I Am the Bread of Life

And Jesus said unto them, “I am the bread of life: he that cometh to Me shall never hunger; and he that believeth on Me shall never thirst.”

John 6:35

Breaking Bread with Jesus

Jesus had been performing miracles in the vicinity of the Sea of Galilee: restoring sight to the blind, making the lame to walk again, and healing all manner of diseases. As you can well imagine, a great crowd had gathered around Him, a crowd of people wanting to be healed, and a bigger crowd of onlookers, wanting to see these miracles for themselves. But Jesus, as a man, grew tired, and He withdrew with His twelve disciples to a quiet place to rest.

It did not take long, however, before someone spotted them, and a new crowd formed. Did Jesus send them away? No. Instead, He saw an opportunity to meet a need that went far deeper than blindness, lameness, or sickness. Jesus wanted to heal broken hearts and bring eternal souls into the kingdom of heaven. So He turned to Philip, who stood nearby, and asked, “Where can we buy bread for all of these people to eat?”

Philip answered [my paraphrase], “Lord, there is no way we could afford to even give them each a bite of bread.”

Andrew, another one of the disciples, heard Philip and Jesus talking, and he chimed in, saying, “There is a boy here who has a lunch of five barley loaves and two small fish. But what are they among so many?”

Jesus was undisturbed by their doubt, and simply said, “Make the men sit down.” The Bible tells us there were about five thousand men gathered there. The Bible does not say how many women and children were present, though we know at least one boy was there with his lunch. Do you find it amazing that the boy was willing to part with his lunch? Did he think he was going to go hungry? Or did he have more faith than the disciples did? I personally believe his faith was strong, for the Bible tells us that we must come as a child when we come to God for salvation.

When everyone was seated on the grass, Jesus blessed that little lunch, then began to break the loaves and fish into pieces. He gave the pieces to His disciples, and they distributed the food to the hungry crowd. Everyone ate until they were completely satisfied, and then Jesus sent the disciples back among the crowd to gather up the leftovers. They filled twelve baskets with the fragments that remained! I don’t know how big those baskets were, but even if they were no larger than the bread basket we pass around the table at supper, they still gathered more than what they started with. “Little is much, when God is in it!”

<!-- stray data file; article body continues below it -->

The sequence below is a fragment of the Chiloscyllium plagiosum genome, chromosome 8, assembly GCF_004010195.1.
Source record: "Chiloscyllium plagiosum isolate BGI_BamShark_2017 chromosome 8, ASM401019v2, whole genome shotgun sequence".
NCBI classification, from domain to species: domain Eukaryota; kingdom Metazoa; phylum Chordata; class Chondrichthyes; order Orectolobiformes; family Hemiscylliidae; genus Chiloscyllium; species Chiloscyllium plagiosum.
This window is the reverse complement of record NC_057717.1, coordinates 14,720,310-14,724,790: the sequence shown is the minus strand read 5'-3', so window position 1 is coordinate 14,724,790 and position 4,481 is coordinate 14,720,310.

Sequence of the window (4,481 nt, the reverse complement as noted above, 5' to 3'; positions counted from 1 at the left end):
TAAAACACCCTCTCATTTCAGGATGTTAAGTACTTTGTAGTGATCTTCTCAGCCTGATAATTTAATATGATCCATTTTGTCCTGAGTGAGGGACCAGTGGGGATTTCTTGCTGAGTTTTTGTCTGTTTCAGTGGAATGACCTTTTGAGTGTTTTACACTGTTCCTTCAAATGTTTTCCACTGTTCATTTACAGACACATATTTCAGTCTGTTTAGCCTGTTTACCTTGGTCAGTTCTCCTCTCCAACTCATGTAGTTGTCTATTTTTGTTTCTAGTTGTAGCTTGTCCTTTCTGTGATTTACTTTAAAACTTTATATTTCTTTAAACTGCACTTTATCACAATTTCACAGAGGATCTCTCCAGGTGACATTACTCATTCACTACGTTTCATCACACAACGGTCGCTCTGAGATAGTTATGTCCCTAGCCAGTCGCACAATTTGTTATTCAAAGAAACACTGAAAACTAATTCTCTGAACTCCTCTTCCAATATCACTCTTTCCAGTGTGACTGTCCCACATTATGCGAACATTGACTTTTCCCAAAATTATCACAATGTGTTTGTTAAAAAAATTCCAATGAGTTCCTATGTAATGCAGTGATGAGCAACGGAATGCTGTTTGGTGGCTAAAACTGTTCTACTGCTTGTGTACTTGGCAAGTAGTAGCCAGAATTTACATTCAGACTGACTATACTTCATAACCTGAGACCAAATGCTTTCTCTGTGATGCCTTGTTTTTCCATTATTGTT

Show Us a Sign

The next day, news of this amazing feast had spread far and wide, and people came again to find Jesus. Most of them only wanted another free meal, but today Jesus had something far different on the menu. And He called them out, saying, “You seek me because I fed you. Labor not for the food that perishes, but for that which endures unto everlasting life.”

Attentive, they asked, “What shall we do, that we might work the works of God?”

But they were not expecting the answer that came. They were looking for some ritual they would have to perform, or perhaps some good deed. Instead, Jesus said, “This is the work of God, that you believe on Him whom He has sent.” Believe. That’s all you have to do for salvation? Yes!

This was too easy, and not at all what the people wanted. Only yesterday they had accepted Jesus on the merits of His miracles, and wanted to make Him their king. But now that He has turned from meeting their physical needs to their spiritual ones, they wanted nothing to do with Him. Now the signs of yesterday meant nothing, and they demanded of Him a new sign. They referred back to Moses, and the manna that fell from heaven for 40 years. They believed that if Jesus were truly the Messiah, He would continue to feed them, as Moses continually fed the Israelites in the wilderness. But this was not Jesus’ plan, nor would He be manipulated. He did not come to fill their bellies, but their hearts. He answered them, “Moses did not give you that bread from heaven; but My Father gives you the true bread from heaven, for the bread of God is He who comes down from heaven and gives life to the world.”